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Psychosocial determinants of financial planning for retirement among immigrants in Europe

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  • Topa, Gabriela
  • Moriano, Juan A.
  • Moreno, Ana
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    Abstract

    The aim of this paper is twofold. First, to extend Hodges’ model of relationships between financial planning for retirement with psychosocial variables to predict both objective and subjective measures of financial planning. Second, to apply that model to a representative sample of immigrants in Europe provided by the first wave of SHARE study. Data from 1272 immigrants in Europe were obtained through structured interviews and questionnaires. The Structural Equation Modeling (SEM) analyses reveal that the total expected amount of pension was predicted by poor health, migration seniority, and job demands, among other variables. Total years of pension contribution were predicted by salary, job tenure, and migration seniority. These results validate and expand the previous research on bridge employment activities and partial retirement.

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    Bibliographic Info

    Article provided by Elsevier in its journal Journal of Economic Psychology.

    Volume (Year): 33 (2012)
    Issue (Month): 3 ()
    Pages: 527-537

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    Handle: RePEc:eee:joepsy:v:33:y:2012:i:3:p:527-537

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    Web page: http://www.elsevier.com/locate/joep

    Related research

    Keywords: Retirement; Immigration; Europe; Psychosocial determinants; Financial planning;

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    References

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    1. van Rooij, Maarten C.J. & Lusardi, Annamaria & Alessie, Rob J.M., 2011. "Financial literacy and retirement planning in the Netherlands," Journal of Economic Psychology, Elsevier, vol. 32(4), pages 593-608, August.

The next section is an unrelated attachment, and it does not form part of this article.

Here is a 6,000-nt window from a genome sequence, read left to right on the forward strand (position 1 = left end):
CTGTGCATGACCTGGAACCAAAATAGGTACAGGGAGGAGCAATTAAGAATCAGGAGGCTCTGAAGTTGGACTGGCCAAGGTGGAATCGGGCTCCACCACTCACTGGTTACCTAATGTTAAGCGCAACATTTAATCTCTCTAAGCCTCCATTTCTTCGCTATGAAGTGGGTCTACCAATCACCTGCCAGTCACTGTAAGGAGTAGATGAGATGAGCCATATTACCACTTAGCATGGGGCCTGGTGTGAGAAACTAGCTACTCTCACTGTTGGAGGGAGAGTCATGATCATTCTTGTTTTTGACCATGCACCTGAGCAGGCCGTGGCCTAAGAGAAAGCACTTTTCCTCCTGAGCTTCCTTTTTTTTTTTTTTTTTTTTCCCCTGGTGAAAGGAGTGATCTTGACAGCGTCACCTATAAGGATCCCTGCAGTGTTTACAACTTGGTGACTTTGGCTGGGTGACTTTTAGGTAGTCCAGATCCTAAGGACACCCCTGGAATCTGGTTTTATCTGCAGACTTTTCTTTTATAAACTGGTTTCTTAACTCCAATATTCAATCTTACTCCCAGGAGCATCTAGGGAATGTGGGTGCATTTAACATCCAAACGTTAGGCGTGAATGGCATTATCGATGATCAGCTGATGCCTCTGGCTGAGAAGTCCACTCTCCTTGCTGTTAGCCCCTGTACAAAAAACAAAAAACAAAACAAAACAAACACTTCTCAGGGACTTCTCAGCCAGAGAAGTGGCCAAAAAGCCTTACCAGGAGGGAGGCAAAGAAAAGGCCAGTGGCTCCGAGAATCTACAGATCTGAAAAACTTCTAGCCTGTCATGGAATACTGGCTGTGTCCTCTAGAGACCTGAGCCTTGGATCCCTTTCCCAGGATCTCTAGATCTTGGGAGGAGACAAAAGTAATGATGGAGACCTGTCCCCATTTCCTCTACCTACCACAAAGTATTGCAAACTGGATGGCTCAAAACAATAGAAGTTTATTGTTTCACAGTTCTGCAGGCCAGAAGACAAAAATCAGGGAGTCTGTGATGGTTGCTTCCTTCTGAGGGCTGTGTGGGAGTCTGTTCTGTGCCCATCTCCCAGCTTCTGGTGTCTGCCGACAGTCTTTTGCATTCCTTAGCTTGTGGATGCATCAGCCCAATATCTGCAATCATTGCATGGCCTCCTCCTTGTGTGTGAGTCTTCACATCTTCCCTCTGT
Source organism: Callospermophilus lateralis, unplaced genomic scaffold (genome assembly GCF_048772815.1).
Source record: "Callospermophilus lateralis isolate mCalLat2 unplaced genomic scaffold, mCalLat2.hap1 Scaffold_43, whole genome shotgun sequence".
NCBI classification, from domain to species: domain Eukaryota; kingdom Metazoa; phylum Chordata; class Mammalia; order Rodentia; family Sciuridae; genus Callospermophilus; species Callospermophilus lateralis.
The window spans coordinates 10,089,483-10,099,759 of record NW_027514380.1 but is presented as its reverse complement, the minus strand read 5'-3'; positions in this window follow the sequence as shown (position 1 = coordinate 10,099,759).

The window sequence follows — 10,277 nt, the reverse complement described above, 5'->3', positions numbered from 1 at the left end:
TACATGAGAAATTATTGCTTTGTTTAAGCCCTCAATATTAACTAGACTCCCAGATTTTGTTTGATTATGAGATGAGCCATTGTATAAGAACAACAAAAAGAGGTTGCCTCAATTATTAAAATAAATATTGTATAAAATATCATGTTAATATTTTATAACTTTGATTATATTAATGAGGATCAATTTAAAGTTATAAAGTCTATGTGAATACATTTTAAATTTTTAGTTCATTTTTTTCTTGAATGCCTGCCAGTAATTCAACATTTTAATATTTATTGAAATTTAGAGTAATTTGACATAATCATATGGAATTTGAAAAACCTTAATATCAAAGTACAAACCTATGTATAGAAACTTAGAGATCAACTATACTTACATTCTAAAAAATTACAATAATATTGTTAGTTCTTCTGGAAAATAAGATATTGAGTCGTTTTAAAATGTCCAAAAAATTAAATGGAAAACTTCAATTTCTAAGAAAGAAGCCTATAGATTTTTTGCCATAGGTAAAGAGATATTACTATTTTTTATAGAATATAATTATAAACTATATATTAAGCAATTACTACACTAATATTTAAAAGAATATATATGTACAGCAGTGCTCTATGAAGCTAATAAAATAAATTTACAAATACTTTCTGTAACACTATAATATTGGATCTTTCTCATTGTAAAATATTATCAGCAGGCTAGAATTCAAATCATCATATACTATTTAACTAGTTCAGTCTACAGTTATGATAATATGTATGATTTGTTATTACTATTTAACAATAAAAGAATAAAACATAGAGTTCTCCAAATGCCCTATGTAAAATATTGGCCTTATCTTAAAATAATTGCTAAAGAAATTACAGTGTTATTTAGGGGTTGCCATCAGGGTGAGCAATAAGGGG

2. Neymotin, Florence, 2010. "Linking self-esteem with the tendency to engage in financial planning," Journal of Economic Psychology, Elsevier, vol. 31(6), pages 996-1007, December.
    3. Lusardi, Annamaria & Mitchell, Olivia S., 2007. "Baby Boomer retirement security: The roles of planning, financial literacy, and housing wealth," Journal of Monetary Economics, Elsevier, vol. 54(1), pages 205-224, January.
    4. Olivia S. Mitchell, 1982. "Fringe Benefits and Labor Mobility," Journal of Human Resources, University of Wisconsin Press, vol. 17(2), pages 286-298.
    5. Laura Crespo, 2006. "Caring For Parents And Employment Status Of European Mid-Life Women," Working Papers wp2006_0615, CEMFI.
    6. Croy, Gerry & Gerrans, Paul & Speelman, Craig, 2010. "The role and relevance of domain knowledge, perceptions of planning importance, and risk tolerance in predicting savings intentions," Journal of Economic Psychology, Elsevier, vol. 31(6), pages 860-871, December.
    7. Stark, Oded, 1995. " Return and Dynamics: The Path of Labor Migration When Workers Differ in Their Skills and Information Is Asymmetric," Scandinavian Journal of Economics, Wiley Blackwell, vol. 97(1), pages 55-71, March.
    8. Pascale Lengagne & Thierry Debrand, 2007. "Pénibilité au travail et santé des seniors en Europe," Économie et Statistique, Programme National Persée, vol. 403(1), pages 19-38.
    9. Bartel, Ann P, 1979. "The Migration Decision: What Role Does Job Mobility Play?," American Economic Review, American Economic Association, vol. 69(5), pages 775-86, December.
    10. Siegrist, Johannes & Starke, Dagmar & Chandola, Tarani & Godin, Isabelle & Marmot, Michael & Niedhammer, Isabelle & Peter, Richard, 2004. "The measurement of effort-reward imbalance at work: European comparisons," Social Science & Medicine, Elsevier, vol. 58(8), pages 1483-1499, April.
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    Cited by:
    1. Scott Payne & Jeremy Yorgason & Jeffrey Dew, 2014. "Spending Today or Saving for Tomorrow: The Influence of Family Financial Socialization on Financial Preparation for Retirement," Journal of Family and Economic Issues, Springer, vol. 35(1), pages 106-118, March.

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